PDLIM4/RIL-mediated regulation of Src and malignant properties of breast cancer cells
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Dmitry Sergeevich Kravchenko1, Anna Evgenyevna Ivanova1, Elizaveta Sergeevna Podshivalova1 and Stepan Petrovich Chumakov1
1 Shemyakin-Ovchinnikov Institute of Bioorganic Chemistry of the Russian Academy of Sciences, Moscow, Russia
|Stepan Petrovich Chumakov,||email:||firstname.lastname@example.org|
Keywords: RIL; PDLIM4; Src; breast cancer; metastases
Received: November 03, 2019 Accepted: December 16, 2019 Published: January 07, 2020
RIL/PDLIM4 gene was identified as a tumor suppressor, its expression is frequently altered in various types of malignancies. The product of RIL/PDLIM4 gene is an adapter protein involved in the actin cytoskeleton remolding and assembly of stress fibers crucial for cell motility and epithelial-mesenchymal transition. Although the exact mechanism tethering RIL to cancer development remains unknown some pieces of evidence suggest that RIL may act by suppressing activation of the proto-oncogene tyrosine-protein kinase Src. To further explore this issue we tested how different expression levels of RIL affected the activity of Src in breast cancer cell lines. RIL was ectopically overexpressed in the cell cultures with its relatively low endogenous level, or, otherwise, was downregulated by RNA interference. Whereas we observed no correlation between expression levels of RIL and activity of Src we found that in several cell lines elevated levels of RIL were associated with higher cell migratory activity along with the increased incidence of breast xenograft formation and metastasizing. The obtained data suggest that in some breast cancer models RIL may not act as Src kinase inhibitor, but rather play the role of a potential oncogene that promotes cell motility and contributes to cancer cells spreading.
RIL gene (reversion-induced LIM domain, also known as PDLIM4: PDZ and LIM domain 4) encodes a highly conserved adapter protein, the member of the ALP/Enigma family [1, 2]. The presence of PDZ and LIM domains enables RIL to act as a scaffold, interacting with actin-associated proteins [2, 3], cytoplasmic signaling molecules , and membrane receptors . Since its identification as a potential tumor suppressor , RIL has been shown to be aberrantly expressed in various types of malignancies [6–10]. In breast cancer the impaired expression of RIL is associated with clinical parameters of tumors, such as tumor size, cell ploidy, differentiation status, and SPF (S-phase fraction) value [9, 11]. It was proposed that RIL may act as a regulator of the proto-oncogene tyrosine-protein kinase Src, which promotes aberrant growth of breast tumors by stimulating survival, angiogenesis, proliferation, and invasion pathways [12–14]. Within the framework of the existing model, RIL preferentially recognizes active Y419-phosphorylated form of Src and links it with PTPL1 (tyrosine-protein phosphatase 1), which in turn dephosphorylates and inactivates Src [12, 15]. This way, induced expression of RIL maintains Src in an inactive form and inhibits cancer progression.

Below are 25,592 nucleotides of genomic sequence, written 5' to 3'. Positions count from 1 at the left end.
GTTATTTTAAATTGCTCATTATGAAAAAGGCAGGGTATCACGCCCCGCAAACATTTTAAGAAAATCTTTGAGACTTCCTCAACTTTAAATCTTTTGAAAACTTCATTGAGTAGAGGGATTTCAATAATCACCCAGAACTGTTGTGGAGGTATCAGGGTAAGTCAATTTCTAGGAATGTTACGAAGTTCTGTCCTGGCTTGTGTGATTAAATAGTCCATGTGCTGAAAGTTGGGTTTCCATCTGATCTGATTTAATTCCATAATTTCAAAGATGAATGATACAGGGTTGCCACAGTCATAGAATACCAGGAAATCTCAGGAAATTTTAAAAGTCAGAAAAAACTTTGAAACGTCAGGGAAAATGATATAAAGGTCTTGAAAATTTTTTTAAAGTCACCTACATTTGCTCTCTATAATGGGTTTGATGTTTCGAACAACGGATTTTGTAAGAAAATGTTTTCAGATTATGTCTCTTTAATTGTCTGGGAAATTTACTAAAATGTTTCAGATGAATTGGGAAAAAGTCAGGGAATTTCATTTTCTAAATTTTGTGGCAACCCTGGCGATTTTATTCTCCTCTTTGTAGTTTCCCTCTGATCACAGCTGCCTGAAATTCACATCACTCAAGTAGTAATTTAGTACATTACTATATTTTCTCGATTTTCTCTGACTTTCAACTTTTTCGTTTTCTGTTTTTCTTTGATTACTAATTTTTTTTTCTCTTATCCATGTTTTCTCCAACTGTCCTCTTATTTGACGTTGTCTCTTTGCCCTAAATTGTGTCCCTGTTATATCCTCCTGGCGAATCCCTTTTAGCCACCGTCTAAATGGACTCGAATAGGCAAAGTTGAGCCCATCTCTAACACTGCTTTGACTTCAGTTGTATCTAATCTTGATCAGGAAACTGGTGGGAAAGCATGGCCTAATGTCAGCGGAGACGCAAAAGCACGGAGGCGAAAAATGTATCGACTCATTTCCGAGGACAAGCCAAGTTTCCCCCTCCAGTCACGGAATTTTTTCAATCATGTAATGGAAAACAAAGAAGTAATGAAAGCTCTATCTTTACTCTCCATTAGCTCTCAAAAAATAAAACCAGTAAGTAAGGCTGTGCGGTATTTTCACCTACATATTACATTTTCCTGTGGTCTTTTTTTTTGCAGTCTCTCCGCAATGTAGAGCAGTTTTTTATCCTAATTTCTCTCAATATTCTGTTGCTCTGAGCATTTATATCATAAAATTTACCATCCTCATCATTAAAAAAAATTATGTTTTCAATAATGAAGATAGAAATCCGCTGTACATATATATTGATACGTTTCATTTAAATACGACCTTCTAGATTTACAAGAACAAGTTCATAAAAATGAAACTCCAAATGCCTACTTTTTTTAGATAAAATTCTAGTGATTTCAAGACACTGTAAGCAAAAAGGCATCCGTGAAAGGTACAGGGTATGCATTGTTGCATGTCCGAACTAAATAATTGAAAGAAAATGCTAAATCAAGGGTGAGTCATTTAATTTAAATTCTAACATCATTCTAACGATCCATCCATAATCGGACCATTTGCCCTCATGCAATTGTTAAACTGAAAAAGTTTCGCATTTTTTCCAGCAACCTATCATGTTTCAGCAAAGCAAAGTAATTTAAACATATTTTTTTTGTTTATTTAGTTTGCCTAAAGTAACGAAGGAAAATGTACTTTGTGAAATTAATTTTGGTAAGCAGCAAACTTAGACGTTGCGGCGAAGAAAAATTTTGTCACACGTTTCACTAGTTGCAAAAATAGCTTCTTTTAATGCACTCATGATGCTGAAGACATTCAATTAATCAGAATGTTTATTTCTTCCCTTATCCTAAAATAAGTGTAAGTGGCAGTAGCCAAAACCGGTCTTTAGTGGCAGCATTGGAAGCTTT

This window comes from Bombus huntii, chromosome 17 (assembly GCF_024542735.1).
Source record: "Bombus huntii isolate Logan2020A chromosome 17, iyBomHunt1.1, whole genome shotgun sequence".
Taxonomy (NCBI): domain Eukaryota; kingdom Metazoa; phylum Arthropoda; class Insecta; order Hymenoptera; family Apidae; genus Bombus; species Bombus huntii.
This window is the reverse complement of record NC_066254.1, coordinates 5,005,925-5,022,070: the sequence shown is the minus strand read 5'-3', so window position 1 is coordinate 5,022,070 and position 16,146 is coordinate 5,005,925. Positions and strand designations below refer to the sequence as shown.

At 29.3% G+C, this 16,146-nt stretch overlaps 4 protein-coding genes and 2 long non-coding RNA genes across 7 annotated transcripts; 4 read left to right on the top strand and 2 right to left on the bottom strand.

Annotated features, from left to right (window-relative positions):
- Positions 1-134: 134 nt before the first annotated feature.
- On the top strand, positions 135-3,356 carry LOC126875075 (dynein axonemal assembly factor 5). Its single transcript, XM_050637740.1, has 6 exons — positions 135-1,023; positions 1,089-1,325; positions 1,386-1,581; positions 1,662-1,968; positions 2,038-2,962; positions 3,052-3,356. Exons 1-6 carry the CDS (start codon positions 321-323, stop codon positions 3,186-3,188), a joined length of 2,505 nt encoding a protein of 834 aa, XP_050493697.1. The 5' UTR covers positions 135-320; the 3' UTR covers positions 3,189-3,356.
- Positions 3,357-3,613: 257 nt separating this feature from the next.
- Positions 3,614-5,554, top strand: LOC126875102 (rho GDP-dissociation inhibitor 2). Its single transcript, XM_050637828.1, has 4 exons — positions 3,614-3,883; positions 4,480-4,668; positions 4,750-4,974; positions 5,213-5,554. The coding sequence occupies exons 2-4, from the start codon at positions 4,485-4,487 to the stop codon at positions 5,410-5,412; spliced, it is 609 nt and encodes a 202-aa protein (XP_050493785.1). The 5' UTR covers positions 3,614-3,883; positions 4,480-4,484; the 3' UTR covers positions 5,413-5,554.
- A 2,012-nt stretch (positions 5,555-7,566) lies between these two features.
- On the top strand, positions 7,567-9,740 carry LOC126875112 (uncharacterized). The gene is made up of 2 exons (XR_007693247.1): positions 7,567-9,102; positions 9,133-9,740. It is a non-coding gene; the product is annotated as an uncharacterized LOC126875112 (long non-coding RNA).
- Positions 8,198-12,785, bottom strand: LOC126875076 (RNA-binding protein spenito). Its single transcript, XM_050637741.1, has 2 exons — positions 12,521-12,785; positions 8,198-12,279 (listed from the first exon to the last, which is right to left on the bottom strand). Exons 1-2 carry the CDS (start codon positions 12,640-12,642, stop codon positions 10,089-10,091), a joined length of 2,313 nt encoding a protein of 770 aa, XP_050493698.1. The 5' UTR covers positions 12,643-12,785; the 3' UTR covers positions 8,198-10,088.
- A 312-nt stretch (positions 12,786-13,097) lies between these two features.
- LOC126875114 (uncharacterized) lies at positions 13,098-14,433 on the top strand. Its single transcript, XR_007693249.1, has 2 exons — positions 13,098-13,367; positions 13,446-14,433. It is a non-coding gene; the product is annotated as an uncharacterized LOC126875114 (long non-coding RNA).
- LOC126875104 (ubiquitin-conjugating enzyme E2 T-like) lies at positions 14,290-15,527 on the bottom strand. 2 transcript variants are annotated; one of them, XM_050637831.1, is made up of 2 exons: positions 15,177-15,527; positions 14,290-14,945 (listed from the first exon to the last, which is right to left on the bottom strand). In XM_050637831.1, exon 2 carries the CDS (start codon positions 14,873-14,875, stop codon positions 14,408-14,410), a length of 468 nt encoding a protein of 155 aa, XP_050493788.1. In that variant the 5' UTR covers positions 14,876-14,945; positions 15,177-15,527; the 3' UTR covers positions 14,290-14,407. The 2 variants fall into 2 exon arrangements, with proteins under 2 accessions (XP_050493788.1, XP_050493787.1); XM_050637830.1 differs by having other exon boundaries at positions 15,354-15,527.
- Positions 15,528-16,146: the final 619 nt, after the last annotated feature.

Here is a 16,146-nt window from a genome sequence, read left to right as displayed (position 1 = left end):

Conversely, a growing body of data suggests that RIL may also act as an oncogene [16–18]. The most aggressive breast cancer cell lines MDA-MB-231, MDA-MB-436, and BT-474 have high levels of RIL expression concomitant with unfavorable prognostic parameters, such as the increased CD74 and low E-cadherin levels . These effects are not explained by the RIL-mediated attenuation of Src activity and call into question whether this model it universally applicable. To resolve this discrepancy, we studied the association between the level of RIL and several characteristics of breast cancer cell lines. Those included the activity of Src, the cell migration rate, the tumorigenicity, and the incidence of breast cancer formation in a mouse orthotopic xenograft model.
Levels of RIL protein do not correlate with the activity of Src kinase in a panel of human breast cancer cell lines
In order to find a correlation between the level of RIL expression and the activity of Src in the breast cancer model we tested a panel of eight human breast carcinoma cell lines. Expression levels of RIL were measured by qPCR, the proportion of active Src (phosphorylated at Y419) was determined by ELISA (Figure 1).
Figure 1: Expression of RIL compared to the activity of Src in breast cancer cell lines; the light bars correspond to the relative expression level of RIL determined by RT-PCR; the dark columns reflect the proportion of active Src (Y419) relative to total Src protein level in the corresponding cells; bars represent standard deviation of the mean.
Quantitative evaluation of the relationship between the two estimated parameters was performed by the Pearson bivariate correlation test. The calculated coefficient stood at -0.172 suggesting no evident correlation between the expression level of RIL and the activity of Src.